So my challenge to practitioners of Yoga in the West is to read some of these texts like The Bhagavad Gita and the Ramayana. Try to understand the concepts of reincarnation even though  that may not be your belief system. And minimally, use the Sanskrit terms of the Asana names instead of just calling them things like “updog.” As a deeper practice, go 30 days without buying things from those who commercialize and exploit Yoga, like the Lululemon store. Your Yoga practice will only get richer as a result.

 

Religious pundits bash Yoga, confusing it with Hinduism

Pat v

I always find it amusing when other religions’ pundits bash Yoga. This week we are hearing from a televangelist who says Yoga “tricks” people into praying to Hindu deities, and a Catholic priest who says practicing Yoga is “Satanic.”

Pat Robertson said this week on The 700 Club said “stretching exercise is cool, praying to a Hindu deity is not too cool.” He was answering a woman’s questions who had concerns about her daughter’s interest in new ageism.

Meanwhile in Derry Ireland, Catholic Priest Father Roland Colhoun said while people may decide to take up yoga with good intentions, they could set themselves on a path towards “the bad spiritual domain” and even “Satan and The Fallen Angels”. This is stemming from statements from the Vatican’s chief exorcist that Yoga leads to a belief in Hinduism, and that “all eastern religions are based on false belief in reincarnation”.

Before offering a rebuttal to these statements, the larger picture is that many who are practicing “yoga” in the West are not doing so because they are seeking spirituality. Most are doing it because it is a trendy fitness regimen. Yoga in the West has become so far removed from the original purpose of the practice, that it should not be called yoga anymore, but more accurately crossfitized asana-like selfie posturing.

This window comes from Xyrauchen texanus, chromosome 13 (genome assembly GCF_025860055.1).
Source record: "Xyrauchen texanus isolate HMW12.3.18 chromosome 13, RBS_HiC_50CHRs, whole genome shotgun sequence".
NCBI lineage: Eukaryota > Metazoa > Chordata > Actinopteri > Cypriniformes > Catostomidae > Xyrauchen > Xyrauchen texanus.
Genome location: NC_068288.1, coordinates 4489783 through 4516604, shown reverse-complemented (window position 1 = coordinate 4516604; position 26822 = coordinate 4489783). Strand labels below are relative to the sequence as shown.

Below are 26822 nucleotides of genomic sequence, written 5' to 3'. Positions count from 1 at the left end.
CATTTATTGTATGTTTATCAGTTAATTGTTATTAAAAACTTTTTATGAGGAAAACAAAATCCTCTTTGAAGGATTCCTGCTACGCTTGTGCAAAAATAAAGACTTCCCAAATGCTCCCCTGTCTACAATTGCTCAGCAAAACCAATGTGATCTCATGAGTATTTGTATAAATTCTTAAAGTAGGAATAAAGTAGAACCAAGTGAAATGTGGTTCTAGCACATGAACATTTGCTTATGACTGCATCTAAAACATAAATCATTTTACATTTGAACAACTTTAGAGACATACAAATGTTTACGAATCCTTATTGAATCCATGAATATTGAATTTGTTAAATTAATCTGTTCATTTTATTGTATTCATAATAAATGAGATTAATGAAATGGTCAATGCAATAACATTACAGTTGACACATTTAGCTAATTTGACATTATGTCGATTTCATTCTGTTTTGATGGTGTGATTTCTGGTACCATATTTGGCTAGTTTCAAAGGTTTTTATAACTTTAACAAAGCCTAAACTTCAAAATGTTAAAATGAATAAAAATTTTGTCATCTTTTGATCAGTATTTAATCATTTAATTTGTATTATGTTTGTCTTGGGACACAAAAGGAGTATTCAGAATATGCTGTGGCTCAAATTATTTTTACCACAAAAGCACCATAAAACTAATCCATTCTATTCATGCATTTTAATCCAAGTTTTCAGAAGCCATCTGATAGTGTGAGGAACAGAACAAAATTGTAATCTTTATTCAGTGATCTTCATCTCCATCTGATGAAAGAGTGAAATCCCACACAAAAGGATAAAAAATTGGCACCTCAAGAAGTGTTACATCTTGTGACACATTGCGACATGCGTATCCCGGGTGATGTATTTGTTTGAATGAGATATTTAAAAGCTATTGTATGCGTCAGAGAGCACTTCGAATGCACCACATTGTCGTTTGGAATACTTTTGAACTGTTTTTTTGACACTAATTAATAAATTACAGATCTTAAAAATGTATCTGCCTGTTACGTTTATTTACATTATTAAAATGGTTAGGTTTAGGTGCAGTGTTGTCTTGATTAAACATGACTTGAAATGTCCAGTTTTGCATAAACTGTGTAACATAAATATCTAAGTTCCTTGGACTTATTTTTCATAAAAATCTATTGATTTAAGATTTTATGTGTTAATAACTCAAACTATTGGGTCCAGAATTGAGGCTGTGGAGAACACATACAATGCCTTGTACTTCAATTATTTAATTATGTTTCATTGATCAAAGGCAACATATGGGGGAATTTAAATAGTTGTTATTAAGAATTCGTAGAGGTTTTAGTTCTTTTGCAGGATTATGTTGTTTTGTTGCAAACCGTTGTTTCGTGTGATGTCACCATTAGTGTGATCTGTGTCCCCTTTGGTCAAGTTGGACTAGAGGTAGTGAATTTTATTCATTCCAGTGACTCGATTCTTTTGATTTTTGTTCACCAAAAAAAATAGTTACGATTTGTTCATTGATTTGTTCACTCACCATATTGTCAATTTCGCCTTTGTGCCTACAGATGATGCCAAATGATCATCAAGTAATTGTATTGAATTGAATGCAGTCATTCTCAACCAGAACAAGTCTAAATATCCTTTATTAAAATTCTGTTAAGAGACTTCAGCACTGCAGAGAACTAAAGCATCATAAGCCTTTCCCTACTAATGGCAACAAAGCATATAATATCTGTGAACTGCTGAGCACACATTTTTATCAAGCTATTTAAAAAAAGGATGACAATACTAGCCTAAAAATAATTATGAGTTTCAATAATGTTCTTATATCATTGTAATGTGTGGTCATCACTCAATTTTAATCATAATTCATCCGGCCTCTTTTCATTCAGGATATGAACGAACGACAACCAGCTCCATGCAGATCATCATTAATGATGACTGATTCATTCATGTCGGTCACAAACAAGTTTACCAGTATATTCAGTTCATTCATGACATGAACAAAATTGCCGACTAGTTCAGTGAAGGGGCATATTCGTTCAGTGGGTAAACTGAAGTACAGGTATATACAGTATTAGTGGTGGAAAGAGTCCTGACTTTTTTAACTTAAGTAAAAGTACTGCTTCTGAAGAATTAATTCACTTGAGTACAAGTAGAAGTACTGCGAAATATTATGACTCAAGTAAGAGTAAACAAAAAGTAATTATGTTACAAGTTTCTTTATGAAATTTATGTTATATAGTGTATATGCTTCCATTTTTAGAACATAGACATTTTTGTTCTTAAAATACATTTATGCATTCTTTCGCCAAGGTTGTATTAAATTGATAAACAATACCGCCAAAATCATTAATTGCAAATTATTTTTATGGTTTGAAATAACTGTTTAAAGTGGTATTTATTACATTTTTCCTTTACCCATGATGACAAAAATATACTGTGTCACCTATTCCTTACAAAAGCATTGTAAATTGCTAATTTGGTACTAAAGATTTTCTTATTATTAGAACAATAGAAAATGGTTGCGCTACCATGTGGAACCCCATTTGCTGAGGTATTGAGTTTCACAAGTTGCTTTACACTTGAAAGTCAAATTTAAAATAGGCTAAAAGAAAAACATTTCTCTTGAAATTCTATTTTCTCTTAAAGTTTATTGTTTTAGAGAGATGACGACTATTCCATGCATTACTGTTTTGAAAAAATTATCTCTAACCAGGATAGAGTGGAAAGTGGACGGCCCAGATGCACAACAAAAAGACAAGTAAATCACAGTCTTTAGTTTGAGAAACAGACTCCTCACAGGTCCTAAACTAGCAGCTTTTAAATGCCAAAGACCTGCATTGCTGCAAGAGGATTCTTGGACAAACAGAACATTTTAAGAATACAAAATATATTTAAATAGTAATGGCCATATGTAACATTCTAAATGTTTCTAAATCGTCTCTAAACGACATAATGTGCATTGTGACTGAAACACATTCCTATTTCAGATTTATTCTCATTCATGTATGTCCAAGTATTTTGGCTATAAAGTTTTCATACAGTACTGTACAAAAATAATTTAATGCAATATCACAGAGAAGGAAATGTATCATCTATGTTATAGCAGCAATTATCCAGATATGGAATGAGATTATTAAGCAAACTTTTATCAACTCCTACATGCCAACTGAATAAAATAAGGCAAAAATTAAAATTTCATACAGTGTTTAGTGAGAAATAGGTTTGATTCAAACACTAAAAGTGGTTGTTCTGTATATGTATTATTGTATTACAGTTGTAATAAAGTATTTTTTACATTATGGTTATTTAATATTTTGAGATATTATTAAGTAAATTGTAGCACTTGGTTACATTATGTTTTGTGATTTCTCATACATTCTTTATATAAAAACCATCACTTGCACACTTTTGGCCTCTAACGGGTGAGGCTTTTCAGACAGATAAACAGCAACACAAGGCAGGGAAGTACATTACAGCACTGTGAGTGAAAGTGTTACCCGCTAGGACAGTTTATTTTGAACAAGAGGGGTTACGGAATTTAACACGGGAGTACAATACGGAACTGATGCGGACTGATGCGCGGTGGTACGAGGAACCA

How many people who pack the yoga class at 24 Hour Fitness whose teacher has the “killer playlist” are there to dial down their mind chatter? Furthermore, how many people at the Wanderlust Festival are there to merge Purusha with Ishavara? Many will actually say they are, but they are really just trying to be part of the yoga rock star “in crowd.”

Yoga  in the true sense is beyond religion. It has many “religious” elements, but it is a practice whose purpose is to sublimate the mind chatter until the practitioner, undisturbed by viewing his/herself in the context of the revolving universe, starts to see the true self and grow from the fruits of that experience.

Now back to Pat and Father Roland. Viewing Yoga from an orthodox Christian lens it is easy to unleash the dogma that says you shall have no other gods before Me and you shall not make idols onto Hinduism. How come in the same vein an orthodox Hindu can’t say, “you can’t worship The idol of the Virgin Mary” or in Robertson’s case “you can’t worship the idol of power and political influence?” I am not saying this to offend those of Christian faith. But practicing Yoga is not practicing Hinduism as these two commenters are led to believe.

We are more alike than we are different. I wrote a blog post that displays the Ten Commandments next to Yamas and Niyamas. They are shockingly similar. So rather than fearfully criticizing other people’s faith from around the world, first seek to understand the commonalities and then work from that place.

On a side note, Pat Robertson would benefit from Setu Bandha to address his slouch.